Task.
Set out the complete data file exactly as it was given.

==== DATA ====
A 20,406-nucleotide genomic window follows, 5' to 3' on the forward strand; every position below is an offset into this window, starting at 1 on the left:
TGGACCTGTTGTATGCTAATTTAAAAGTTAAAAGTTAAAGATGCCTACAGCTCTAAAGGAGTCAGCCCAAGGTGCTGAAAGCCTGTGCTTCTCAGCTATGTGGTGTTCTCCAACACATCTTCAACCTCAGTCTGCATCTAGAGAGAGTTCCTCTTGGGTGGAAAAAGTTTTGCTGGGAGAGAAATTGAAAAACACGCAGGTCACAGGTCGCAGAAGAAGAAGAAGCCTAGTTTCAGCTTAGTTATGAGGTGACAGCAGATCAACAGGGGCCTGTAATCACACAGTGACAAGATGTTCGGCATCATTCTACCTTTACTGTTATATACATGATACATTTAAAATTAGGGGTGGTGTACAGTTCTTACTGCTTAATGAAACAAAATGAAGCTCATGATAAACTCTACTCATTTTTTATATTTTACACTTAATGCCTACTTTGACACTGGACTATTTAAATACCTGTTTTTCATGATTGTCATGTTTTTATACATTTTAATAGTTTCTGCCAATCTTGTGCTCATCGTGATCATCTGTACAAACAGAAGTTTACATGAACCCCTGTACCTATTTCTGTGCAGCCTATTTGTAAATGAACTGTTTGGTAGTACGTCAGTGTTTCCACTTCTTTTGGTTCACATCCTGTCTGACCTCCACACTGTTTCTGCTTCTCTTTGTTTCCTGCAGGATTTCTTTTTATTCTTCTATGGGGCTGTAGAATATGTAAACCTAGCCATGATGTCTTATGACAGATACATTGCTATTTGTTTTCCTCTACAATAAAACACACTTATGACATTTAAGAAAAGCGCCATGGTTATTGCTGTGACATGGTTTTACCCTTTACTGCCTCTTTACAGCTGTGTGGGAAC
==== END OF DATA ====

A 20,406-nucleotide genomic window follows, 5' to 3' on the forward strand; every position below is an offset into this window, starting at 1 on the left:
TGGACCTGTTGTATGCTAATTTAAAAGTTAAAAGTTAAAGATGCCTACAGCTCTAAAGGAGTCAGCCCAAGGTGCTGAAAGCCTGTGCTTCTCAGCTATGTGGTGTTCTCCAACACATCTTCAACCTCAGTCTGCATCTAGAGAGAGTTCCTCTTGGGTGGAAAAAGTTTTGCTGGGAGAGAAATTGAAAAACACGCAGGTCACAGGTCGCAGAAGAAGAAGAAGCCTAGTTTCAGCTTAGTTATGAGGTGACAGCAGATCAACAGGGGCCTGTAATCACACAGTGACAAGATGTTCGGCATCATTCTACCTTTACTGTTATATACATGATACATTTAAAATTAGGGGTGGTGTACAGTTCTTACTGCTTAATGAAACAAAATGAAGCTCATGATAAACTCTACTCATTTTTTATATTTTACACTTAATGCCTACTTTGACACTGGACTATTTAAATACCTGTTTTTCATGATTGTCATGTTTTTATACATTTTAATAGTTTCTGCCAATCTTGTGCTCATCGTGATCATCTGTACAAACAGAAGTTTACATGAACCCCTGTACCTATTTCTGTGCAGCCTATTTGTAAATGAACTGTTTGGTAGTACGTCAGTGTTTCCACTTCTTTTGGTTCACATCCTGTCTGACCTCCACACTGTTTCTGCTTCTCTTTGTTTCCTGCAGGATTTCTTTTTATTCTTCTATGGGGCTGTAGAATATGTAAACCTAGCCATGATGTCTTATGACAGATACATTGCTATTTGTTTTCCTCTACAATAAAACACACTTATGACATTTAAGAAAAGCGCCATGGTTATTGCTGTGACATGGTTTTACCCTTTACTGCCTCTTTACAGCTGTGTGGGAAC